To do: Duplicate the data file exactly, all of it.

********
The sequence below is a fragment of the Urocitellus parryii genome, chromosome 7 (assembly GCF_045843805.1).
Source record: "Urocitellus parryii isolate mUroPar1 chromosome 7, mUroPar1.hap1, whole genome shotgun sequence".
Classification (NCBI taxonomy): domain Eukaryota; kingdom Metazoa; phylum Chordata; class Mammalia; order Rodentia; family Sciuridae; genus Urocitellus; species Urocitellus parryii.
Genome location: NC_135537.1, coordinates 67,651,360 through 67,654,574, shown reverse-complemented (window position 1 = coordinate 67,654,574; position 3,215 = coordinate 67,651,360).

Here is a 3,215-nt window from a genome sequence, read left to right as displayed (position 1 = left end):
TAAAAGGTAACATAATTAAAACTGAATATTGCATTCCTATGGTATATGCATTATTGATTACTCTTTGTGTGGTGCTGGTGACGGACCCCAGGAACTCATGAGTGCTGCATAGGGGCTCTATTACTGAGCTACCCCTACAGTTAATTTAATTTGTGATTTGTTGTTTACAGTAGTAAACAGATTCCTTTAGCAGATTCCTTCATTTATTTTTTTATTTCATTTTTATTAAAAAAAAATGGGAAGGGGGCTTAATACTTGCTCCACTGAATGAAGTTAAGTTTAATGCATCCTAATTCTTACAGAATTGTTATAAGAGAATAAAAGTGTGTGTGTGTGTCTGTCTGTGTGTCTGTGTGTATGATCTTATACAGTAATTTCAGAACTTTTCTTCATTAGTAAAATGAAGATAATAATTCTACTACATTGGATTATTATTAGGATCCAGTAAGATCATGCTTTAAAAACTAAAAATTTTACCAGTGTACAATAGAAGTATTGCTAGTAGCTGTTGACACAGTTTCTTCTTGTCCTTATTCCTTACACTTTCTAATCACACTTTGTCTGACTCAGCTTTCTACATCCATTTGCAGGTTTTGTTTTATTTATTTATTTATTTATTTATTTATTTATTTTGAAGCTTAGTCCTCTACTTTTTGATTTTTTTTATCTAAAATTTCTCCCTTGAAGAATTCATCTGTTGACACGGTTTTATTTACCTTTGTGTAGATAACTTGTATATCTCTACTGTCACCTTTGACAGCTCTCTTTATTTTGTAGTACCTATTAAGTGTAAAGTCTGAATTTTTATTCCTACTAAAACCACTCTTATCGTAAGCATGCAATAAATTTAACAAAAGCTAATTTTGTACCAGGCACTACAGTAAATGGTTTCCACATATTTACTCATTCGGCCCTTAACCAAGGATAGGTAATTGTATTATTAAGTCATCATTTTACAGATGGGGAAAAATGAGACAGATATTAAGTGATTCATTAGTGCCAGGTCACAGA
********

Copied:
The sequence below is a fragment of the Urocitellus parryii genome, chromosome 7 (assembly GCF_045843805.1).
Source record: "Urocitellus parryii isolate mUroPar1 chromosome 7, mUroPar1.hap1, whole genome shotgun sequence".
Classification (NCBI taxonomy): domain Eukaryota; kingdom Metazoa; phylum Chordata; class Mammalia; order Rodentia; family Sciuridae; genus Urocitellus; species Urocitellus parryii.
Genome location: NC_135537.1, coordinates 67,651,360 through 67,654,574, shown reverse-complemented (window position 1 = coordinate 67,654,574; position 3,215 = coordinate 67,651,360).

Here is a 3,215-nt window from a genome sequence, read left to right as displayed (position 1 = left end):
TAAAAGGTAACATAATTAAAACTGAATATTGCATTCCTATGGTATATGCATTATTGATTACTCTTTGTGTGGTGCTGGTGACGGACCCCAGGAACTCATGAGTGCTGCATAGGGGCTCTATTACTGAGCTACCCCTACAGTTAATTTAATTTGTGATTTGTTGTTTACAGTAGTAAACAGATTCCTTTAGCAGATTCCTTCATTTATTTTTTTATTTCATTTTTATTAAAAAAAAATGGGAAGGGGGCTTAATACTTGCTCCACTGAATGAAGTTAAGTTTAATGCATCCTAATTCTTACAGAATTGTTATAAGAGAATAAAAGTGTGTGTGTGTGTCTGTCTGTGTGTCTGTGTGTATGATCTTATACAGTAATTTCAGAACTTTTCTTCATTAGTAAAATGAAGATAATAATTCTACTACATTGGATTATTATTAGGATCCAGTAAGATCATGCTTTAAAAACTAAAAATTTTACCAGTGTACAATAGAAGTATTGCTAGTAGCTGTTGACACAGTTTCTTCTTGTCCTTATTCCTTACACTTTCTAATCACACTTTGTCTGACTCAGCTTTCTACATCCATTTGCAGGTTTTGTTTTATTTATTTATTTATTTATTTATTTATTTATTTTGAAGCTTAGTCCTCTACTTTTTGATTTTTTTTATCTAAAATTTCTCCCTTGAAGAATTCATCTGTTGACACGGTTTTATTTACCTTTGTGTAGATAACTTGTATATCTCTACTGTCACCTTTGACAGCTCTCTTTATTTTGTAGTACCTATTAAGTGTAAAGTCTGAATTTTTATTCCTACTAAAACCACTCTTATCGTAAGCATGCAATAAATTTAACAAAAGCTAATTTTGTACCAGGCACTACAGTAAATGGTTTCCACATATTTACTCATTCGGCCCTTAACCAAGGATAGGTAATTGTATTATTAAGTCATCATTTTACAGATGGGGAAAAATGAGACAGATATTAAGTGATTCATTAGTGCCAGGTCACAGA